(Yet More) Thoughts on De Falla’s Homage to Debussy

A lot has been written about the creation, content and significance of Manuel De Falla’s “Ommagio per le Tombeau de Debussy.” For example, I encourage you to read Rey De la Torre’s interview and Benjamin Verdery’s reflections. After having heard this piece numerous times in concerts and lessons, I’d like to add some comments and ideas.


(1) The metronome indication — quarter note equals 60 — might seem a bit fast. But how much of that is simply due to habit? I think that with this widely known work it is easy to become accustomed to slower tempi, before even learning it. And since it is an elegy, there’s no fear in playing extra slowly. I would advice to give the 60-per-quarter tempo an honest try–then you can decide which tempo works for you. Notice that the piece has many x-marked notes, which are to be slightly retained, and they make the work feel a bit slower already. Also, it is interesting that in the manuscript, the 60 seems to have been corrected:

It might have been a 5 instead of a 6 (quarter note equals 50). Therefore, assuming this was a correction that De Falla or Llobet made, 50 seemed slow to them.


(2) A related point: exercise expressive restraint. This is a piece to treat with respect and “selflessness.” Since countless guitarists played and continue to play it, we might want to do something different with it–make it our own. Thus we are easily lured to make it more dramatic: vibrate more here, stay a bit longer there, stretch the rubato here, roll a chord very slowly there, etc. But everything in the work is meticulously instructed; De Falla indicated the dynamic inflection for every gesture and specified articulations almost to a pointillist level (legatos, staccatos, accents, tenutos, and even the explained “x” notes). If there is a piece that we should all articulate and phrase similarly, this is it. Furthermore, remember the reflective, contemplative character of this tombeau, far removed from passionate outbursts (after all, quite an “impressionist” attitude). So adhere to the printed score; there are other pieces where to showcase one’s interpretative imagination. (Plus, isn’t it particularly bad taste to use an elegy, a reflection on someone’s memory, for our own display?)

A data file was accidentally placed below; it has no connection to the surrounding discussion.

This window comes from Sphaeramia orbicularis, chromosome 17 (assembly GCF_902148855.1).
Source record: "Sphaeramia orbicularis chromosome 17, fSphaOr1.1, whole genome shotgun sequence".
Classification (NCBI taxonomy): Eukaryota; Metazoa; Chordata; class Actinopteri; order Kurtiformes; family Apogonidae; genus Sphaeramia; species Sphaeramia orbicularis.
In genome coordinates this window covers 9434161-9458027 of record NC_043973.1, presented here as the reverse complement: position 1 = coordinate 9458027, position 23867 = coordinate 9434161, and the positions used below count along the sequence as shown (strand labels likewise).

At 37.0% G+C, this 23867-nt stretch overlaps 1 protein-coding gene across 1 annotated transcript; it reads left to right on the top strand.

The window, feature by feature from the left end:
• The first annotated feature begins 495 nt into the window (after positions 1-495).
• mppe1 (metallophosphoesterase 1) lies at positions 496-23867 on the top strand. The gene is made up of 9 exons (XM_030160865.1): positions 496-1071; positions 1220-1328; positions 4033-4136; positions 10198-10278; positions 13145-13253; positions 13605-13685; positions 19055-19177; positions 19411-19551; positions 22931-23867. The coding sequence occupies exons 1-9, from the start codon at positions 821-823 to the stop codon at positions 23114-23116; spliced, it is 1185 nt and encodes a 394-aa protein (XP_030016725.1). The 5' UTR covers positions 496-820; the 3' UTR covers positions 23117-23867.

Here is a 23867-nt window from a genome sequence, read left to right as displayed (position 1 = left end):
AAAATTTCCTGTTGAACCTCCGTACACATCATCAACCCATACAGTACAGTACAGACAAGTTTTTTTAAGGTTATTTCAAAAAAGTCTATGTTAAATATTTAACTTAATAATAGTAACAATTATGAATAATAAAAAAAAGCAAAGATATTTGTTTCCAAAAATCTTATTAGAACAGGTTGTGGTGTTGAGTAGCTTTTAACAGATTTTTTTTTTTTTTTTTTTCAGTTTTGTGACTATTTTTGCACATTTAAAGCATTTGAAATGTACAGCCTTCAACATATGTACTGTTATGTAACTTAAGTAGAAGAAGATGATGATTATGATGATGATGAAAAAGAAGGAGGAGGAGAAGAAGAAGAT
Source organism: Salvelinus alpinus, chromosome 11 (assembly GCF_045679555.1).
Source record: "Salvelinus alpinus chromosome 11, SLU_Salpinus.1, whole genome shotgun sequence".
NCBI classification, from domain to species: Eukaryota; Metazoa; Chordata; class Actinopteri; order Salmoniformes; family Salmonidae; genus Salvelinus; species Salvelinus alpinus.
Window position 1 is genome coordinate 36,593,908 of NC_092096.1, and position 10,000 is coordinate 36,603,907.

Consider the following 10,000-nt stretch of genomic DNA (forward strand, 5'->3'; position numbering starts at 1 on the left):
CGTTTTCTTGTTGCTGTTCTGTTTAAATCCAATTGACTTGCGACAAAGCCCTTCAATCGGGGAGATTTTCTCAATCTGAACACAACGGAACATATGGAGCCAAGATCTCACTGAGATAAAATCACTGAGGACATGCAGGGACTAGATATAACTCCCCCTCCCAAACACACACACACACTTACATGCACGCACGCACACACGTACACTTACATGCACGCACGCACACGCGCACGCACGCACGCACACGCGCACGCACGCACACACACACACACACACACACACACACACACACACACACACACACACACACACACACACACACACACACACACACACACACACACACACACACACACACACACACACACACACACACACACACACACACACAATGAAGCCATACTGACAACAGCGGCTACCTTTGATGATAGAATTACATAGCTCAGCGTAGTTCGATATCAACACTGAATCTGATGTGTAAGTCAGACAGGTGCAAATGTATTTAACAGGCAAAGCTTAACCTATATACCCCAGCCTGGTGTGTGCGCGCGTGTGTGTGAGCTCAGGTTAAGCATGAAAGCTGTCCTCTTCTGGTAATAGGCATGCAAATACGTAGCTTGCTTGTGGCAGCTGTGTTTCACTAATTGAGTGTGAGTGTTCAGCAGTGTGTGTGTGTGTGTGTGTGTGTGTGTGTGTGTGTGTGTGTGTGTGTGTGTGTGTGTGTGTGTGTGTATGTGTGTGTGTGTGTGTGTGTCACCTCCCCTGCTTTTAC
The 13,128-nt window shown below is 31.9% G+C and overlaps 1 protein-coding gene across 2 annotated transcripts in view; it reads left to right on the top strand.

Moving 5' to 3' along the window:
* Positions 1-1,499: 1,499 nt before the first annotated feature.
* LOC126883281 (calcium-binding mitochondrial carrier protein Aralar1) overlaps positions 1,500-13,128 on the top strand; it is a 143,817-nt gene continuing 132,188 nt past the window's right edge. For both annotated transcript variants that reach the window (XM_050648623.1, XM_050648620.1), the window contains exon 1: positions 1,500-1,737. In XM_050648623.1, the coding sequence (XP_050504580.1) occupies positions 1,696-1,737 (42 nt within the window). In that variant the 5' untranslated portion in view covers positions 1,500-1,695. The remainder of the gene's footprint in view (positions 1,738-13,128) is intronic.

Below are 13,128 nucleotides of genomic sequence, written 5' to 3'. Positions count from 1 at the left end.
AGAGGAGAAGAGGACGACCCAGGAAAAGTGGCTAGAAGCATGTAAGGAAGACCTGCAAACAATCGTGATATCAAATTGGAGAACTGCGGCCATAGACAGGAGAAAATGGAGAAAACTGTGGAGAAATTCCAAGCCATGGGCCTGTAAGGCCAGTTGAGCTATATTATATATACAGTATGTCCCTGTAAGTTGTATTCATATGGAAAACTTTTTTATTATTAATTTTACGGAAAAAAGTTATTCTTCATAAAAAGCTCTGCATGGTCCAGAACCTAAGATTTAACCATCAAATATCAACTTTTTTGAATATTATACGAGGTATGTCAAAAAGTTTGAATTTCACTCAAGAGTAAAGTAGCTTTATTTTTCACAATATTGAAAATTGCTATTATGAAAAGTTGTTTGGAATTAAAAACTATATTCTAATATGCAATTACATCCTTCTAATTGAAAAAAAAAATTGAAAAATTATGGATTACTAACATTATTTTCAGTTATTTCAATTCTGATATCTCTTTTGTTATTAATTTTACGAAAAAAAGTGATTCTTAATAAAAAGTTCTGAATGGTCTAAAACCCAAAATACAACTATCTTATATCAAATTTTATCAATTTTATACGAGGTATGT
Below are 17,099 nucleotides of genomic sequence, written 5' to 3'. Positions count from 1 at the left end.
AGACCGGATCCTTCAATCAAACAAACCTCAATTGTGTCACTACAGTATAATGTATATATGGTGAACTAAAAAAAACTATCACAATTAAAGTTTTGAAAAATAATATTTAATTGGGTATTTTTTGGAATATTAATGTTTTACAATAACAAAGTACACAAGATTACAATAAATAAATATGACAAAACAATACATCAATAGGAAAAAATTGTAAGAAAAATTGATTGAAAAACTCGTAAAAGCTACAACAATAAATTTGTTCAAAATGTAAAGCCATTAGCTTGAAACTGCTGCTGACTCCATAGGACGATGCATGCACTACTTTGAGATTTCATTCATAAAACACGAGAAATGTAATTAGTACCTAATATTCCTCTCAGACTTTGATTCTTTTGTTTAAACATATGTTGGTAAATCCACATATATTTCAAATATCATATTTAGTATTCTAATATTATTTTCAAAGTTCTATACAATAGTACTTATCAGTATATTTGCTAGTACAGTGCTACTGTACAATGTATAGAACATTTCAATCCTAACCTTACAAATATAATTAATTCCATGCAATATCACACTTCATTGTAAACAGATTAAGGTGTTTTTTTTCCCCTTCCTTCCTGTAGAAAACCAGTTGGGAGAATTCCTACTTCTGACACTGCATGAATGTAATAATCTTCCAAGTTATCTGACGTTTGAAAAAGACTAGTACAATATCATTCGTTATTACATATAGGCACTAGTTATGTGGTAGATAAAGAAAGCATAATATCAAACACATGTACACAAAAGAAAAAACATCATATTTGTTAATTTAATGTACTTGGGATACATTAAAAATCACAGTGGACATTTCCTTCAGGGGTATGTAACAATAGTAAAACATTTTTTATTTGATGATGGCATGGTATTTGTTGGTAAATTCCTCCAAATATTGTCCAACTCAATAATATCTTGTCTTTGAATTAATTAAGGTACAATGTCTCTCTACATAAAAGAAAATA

(3) The “x” articulation marks sometimes happen over staccato basses, as can be seen in the picture above. Many times both melody and basses are articulated in the same way (staccato). Think orchestrally; consider maybe damping the bass notes (think of plucked cellos or timpani) and keeping the melodic “x” notes legato (as violas or violins would do).


(4) Think of the work as an homage to the guitar as well! In fact, De Falla reflected on the influence that the instrument had in Debussy’s music, for example in the Prelude No.9, “Sérénade Interrompue” (whose opening, by the way, might ring a bell). Many of the chords in the Homage, for example, are built upon fourths, echoing the guitar’s tuning. But we might also find a subliminal homage to the guitar in the structure of the piece: significant sections of the music are punctuated around the pitches of the open strings. The work’s opening motive rests on E, and expands a fourth, reaching a tenuto A (m.6). The forte at measure 8 introduces D, which becomes the center of the melody for a few bars. At m.19, another forte reaches a high G, yet another ascending fourth, where the melody revolves for a few bars again. And at measure 30, a molto ritmico section starts, now making B the central pitch and taking us through new material. Since the guitar has another E on the first string, is it coincidence that the piece repeats its opening on measure 49? Or that E is the final note?


(5) Although technically demanding, it would be important to create a campanella effect from measure 37 onwards, holding the downbeats B and C (and D in measure 39) over their “echo” repetitions. Rey de la Torre talks about the importance of this effect in the aforelinked interview. Furthermore, the guitar writing hides their true long values as well, showing them as sixteenth notes. The piano edition does show them as double notes:


These held notes are but a clear outgrowth of the theme. The campanella can bring them out and render true significance to the forte-piano indications. Although demanding, it is possibly to do it effectively with the following fingering:



(6) The quote on measure 63, from Debussy’s “La Soirée Dans Grenade,”  is exquisite; more than just a witticism by De Falla. Placed at the end of the piece, it is particularly effective as a final salute to the French composer. It is a game of cross references: a quote from another habanera (which is what the Homage is), with a Spaniard quoting a French composer writing Spanish music. It is also a perfect snippet to quote Debussy; it involves two parallel chords that belong to a whole-tone collection, both “trademarks” of the French composer. It sounds Debussyian even to those who do not recognize the quote. Finally, it is not isolated within the piece; it reminisces the harmonically remote section in mm. 45-48, where the bass movement G#-C# appeared as Ab-Db.


Such a great piece! I hope some of these comments renew your appreciation of it.